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I'm a hopeful cynic.

Devlin and Garrick (Seeking Redemption, Book 2)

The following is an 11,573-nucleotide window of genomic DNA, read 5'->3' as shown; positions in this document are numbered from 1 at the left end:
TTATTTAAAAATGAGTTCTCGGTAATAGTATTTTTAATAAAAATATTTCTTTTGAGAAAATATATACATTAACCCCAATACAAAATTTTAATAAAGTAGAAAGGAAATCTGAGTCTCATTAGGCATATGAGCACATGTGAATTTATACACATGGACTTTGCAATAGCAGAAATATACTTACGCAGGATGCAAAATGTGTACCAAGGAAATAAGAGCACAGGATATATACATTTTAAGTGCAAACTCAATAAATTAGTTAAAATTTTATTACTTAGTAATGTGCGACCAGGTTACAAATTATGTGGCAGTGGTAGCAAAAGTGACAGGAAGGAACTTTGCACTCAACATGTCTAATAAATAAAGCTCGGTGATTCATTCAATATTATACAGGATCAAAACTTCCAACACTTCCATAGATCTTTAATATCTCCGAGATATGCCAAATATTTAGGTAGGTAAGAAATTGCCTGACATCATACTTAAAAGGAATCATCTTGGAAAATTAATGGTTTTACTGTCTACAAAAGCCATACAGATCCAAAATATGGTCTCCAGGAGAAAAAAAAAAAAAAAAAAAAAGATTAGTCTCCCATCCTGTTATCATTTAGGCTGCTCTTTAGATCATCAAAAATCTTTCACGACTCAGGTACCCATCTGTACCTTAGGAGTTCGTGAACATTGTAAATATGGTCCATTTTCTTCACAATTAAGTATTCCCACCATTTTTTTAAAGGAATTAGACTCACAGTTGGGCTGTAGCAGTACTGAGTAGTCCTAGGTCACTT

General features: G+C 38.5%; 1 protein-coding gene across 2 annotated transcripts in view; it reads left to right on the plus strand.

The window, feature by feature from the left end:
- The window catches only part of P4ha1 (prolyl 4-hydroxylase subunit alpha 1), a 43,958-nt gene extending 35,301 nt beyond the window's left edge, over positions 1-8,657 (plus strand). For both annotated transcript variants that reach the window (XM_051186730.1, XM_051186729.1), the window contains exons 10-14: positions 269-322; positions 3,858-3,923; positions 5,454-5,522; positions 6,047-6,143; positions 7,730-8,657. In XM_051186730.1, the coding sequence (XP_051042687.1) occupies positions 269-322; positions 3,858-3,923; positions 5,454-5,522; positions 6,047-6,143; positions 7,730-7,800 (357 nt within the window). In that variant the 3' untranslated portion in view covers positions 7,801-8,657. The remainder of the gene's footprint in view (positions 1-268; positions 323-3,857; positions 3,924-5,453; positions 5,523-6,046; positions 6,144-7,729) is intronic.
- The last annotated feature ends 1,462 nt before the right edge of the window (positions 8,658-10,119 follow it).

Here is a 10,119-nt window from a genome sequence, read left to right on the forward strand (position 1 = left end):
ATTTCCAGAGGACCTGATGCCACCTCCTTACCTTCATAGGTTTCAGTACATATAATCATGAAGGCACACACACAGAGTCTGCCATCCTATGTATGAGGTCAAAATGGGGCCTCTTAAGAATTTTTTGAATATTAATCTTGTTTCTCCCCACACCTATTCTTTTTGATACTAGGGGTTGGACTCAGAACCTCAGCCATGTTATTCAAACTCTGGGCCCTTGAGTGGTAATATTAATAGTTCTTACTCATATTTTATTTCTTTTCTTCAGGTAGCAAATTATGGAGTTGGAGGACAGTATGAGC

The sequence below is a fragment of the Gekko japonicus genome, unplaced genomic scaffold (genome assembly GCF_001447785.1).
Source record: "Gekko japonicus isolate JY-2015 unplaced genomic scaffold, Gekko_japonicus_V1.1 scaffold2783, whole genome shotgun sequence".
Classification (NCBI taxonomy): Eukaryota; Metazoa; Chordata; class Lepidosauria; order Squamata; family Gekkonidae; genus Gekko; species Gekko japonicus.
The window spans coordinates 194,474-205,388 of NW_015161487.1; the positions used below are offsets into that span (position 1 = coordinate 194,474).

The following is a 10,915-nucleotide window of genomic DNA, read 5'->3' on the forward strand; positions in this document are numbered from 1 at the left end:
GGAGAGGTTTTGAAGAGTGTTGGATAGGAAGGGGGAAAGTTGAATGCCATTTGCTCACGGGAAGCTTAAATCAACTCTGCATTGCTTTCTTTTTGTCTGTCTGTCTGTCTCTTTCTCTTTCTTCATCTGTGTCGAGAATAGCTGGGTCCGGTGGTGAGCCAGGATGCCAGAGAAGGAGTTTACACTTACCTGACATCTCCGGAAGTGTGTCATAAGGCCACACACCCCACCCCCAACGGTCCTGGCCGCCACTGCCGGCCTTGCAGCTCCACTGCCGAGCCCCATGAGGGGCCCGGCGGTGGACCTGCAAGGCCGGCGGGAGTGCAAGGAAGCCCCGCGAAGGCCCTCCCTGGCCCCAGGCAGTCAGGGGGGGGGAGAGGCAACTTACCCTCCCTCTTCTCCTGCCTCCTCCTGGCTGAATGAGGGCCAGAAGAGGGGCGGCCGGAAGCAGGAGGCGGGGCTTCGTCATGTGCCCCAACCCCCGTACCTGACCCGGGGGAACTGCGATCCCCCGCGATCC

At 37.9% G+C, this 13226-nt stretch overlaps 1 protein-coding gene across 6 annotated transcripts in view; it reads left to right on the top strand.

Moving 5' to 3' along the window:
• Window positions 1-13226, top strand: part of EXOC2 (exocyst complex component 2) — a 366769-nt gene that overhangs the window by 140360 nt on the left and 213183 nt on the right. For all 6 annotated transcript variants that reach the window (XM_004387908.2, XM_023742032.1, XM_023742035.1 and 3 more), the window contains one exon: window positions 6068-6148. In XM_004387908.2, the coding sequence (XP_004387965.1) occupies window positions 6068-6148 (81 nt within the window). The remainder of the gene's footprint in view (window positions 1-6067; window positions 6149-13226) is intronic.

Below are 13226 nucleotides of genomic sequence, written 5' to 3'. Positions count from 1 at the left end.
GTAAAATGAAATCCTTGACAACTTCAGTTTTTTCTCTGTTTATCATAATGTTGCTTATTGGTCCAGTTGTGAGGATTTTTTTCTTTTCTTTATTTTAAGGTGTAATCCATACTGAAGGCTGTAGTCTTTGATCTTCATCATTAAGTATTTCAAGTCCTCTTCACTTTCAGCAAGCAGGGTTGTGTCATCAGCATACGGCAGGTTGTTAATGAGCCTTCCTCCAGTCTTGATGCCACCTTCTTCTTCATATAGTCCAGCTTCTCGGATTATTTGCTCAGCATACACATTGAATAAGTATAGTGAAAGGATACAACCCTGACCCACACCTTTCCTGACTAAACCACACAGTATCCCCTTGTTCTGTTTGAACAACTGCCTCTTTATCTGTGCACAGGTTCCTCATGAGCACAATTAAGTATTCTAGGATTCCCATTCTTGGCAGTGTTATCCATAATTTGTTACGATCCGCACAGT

Devlin and Garrick  - Cameron Dane First off, even though I liked the names of the MCs, I felt the author tried too much. As a matter of fact, she tried too much with the names of all her male characters in this series: Ethan; Aidan; Devlin; Garrick; Wyn. Then again, the majority of the male characters in her other novels have pretty distinct names (Rhone, in [b:Finding Home|3813926|Finding Home (Quinn Security, #1)|Cameron Dane|http://d.gr-assets.com/books/1216517363s/3813926.jpg|3858202]; Greyson and Sirus in [b:Grey's Awakening|6235223|Grey's Awakening (Cabin Fever, #2)|Cameron Dane|http://d.gr-assets.com/books/1245112569s/6235223.jpg|6417892]; Logan in [b:Breaking Logan's Laws|9975057|Breaking Logan's Laws (Quinn Security, #4)|Cameron Dane|http://d.gr-assets.com/books/1297190260s/9975057.jpg|14869414]; Canin in [b:The Ultimate Kink|5850158|The Ultimate Kink (Quinn Security, #2)|Cameron Dane|http://d.gr-assets.com/books/1227346500s/5850158.jpg|6022299]; Rodrigo and Braden in [b:Something New|8477800|Something New (Foster Siblings, #2)|Cameron Dane|http://d.gr-assets.com/books/1278592381s/8477800.jpg|13342742]; Connor, Cain, Cade, Duke, Tyler, Caleb, Jace, Jasper, and Hunter in the Quinten, Montana series. Anyway.The reason why the two characters had to stay apart for so long was more convincing here than in the first book ([b:Aidan and Ethan|5967448|Aidan and Ethan (Seeking Redemption, #1)|Cameron Dane|http://d.gr-assets.com/books/1322345436s/5967448.jpg|6140382]). What I still can't swallow though is how the character that was forced to stay away from Redemption and the love of his life (in this instance, Gradyn/Garrick) appears in the small town after years and years expecting his love interest to be fully available. Seriously? It's not a month. It's not three months. It's not even a year! The period is so long anything could have happened in between. From a committed relationship to full-blown marriage. Unless this was a historical romance taking place in the 1800s and I didn't realize. Garrick's ambivalence (I'm staying-I'm leaving, I'm staying-I'm leaving...) got on my nerves toward the end of the book and I found Devlin exhibited too much patience and trust and good will toward the man. Most of the time he (Devlin) came across as naive and juvenile.And what's with the kids? Why does a gay couple need to have some kids around to play dad in order to be happy in life? And let's just say, for the sake of argument, that Devlin and Garrick do need the kids to feel complete. In this instance, how could Garrick have developed such a strong fatherly love for those two kids after only a month in Redemption? And why was the dilemma "the kids or Devlin" even touched upon? You have been pining for the man for more than five years and you have finally come to find him and claim him and you allow your short interaction with a couple of neighbourhood kids be an issue? Right...But hey, these were special kids: the 11-year-old girl was able to tell that her new father figure was gay in a heartbeat and she also knew what a transvestite and a transgender person was. Wow.The sex was abundant and toe-curling good though. The scenes in the flashbacks were good but I liked the "present day" ones better. The one in the kitchen and the other one on the couch? Hot! One note though: Using a couple of ties to restrain your partner's arms and then telling them when to come does not mean you're a dom, in my opinion. But maybe it's just me. So. This one gets half a star for the cover, half a star for the story line and one star for the white-hot sex. I would have given it another star if I weren't for the kids.